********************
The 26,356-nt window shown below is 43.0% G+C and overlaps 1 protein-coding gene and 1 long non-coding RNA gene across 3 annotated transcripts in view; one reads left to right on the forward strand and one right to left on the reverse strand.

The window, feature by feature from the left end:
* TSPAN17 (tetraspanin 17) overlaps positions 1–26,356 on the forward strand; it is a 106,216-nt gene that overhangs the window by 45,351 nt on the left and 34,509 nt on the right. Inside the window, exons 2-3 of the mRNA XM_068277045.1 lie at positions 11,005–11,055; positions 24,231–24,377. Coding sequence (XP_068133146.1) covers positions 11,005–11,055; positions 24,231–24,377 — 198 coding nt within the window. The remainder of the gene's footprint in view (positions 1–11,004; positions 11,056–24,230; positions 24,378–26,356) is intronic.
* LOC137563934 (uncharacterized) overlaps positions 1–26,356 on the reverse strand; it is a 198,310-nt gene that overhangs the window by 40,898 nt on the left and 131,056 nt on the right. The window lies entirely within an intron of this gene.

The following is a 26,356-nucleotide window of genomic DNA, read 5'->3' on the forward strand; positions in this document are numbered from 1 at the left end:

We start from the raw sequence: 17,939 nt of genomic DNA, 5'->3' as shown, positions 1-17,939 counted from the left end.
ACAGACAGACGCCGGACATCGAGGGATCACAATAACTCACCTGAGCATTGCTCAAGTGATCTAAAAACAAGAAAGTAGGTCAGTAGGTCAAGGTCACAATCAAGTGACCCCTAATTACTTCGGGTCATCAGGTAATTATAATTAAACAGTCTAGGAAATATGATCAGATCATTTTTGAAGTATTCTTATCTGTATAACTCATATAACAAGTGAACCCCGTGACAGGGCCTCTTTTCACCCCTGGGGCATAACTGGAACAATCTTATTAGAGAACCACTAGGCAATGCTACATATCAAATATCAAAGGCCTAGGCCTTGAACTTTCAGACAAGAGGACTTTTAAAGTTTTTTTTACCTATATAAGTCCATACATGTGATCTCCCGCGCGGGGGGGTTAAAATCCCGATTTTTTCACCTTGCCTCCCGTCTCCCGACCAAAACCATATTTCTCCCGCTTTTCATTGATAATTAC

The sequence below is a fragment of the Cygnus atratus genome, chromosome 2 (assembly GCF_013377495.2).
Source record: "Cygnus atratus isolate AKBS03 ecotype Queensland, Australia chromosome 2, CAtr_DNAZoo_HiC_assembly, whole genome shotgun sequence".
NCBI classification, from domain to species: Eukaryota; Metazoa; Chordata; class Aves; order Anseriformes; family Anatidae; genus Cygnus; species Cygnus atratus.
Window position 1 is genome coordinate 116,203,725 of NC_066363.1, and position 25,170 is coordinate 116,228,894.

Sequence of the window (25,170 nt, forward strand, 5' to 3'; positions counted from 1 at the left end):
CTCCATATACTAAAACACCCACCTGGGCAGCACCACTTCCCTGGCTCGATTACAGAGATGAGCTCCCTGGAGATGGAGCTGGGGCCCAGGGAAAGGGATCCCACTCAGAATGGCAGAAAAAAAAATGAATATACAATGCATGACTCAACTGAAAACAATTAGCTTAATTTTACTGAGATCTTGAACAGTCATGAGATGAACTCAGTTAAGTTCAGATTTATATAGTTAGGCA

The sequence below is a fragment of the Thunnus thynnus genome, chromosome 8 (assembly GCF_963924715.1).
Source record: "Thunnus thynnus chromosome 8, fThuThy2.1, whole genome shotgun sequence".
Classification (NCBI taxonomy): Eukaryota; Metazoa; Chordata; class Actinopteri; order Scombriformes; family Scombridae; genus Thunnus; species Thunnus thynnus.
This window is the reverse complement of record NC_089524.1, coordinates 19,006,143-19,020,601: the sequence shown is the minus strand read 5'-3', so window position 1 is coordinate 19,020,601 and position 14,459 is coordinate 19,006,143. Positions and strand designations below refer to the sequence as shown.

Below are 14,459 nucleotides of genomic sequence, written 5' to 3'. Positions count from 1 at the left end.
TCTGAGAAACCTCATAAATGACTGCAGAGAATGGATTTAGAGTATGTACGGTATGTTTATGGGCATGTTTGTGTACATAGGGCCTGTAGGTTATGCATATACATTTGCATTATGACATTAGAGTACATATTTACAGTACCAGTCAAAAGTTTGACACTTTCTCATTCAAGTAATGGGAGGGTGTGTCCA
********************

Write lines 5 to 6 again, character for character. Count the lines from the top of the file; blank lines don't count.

The following is a 26,356-nucleotide window of genomic DNA, read 5'->3' on the forward strand; positions in this document are numbered from 1 at the left end:

We start from the raw sequence: 17,939 nt of genomic DNA, 5'->3' as shown, positions 1-17,939 counted from the left end.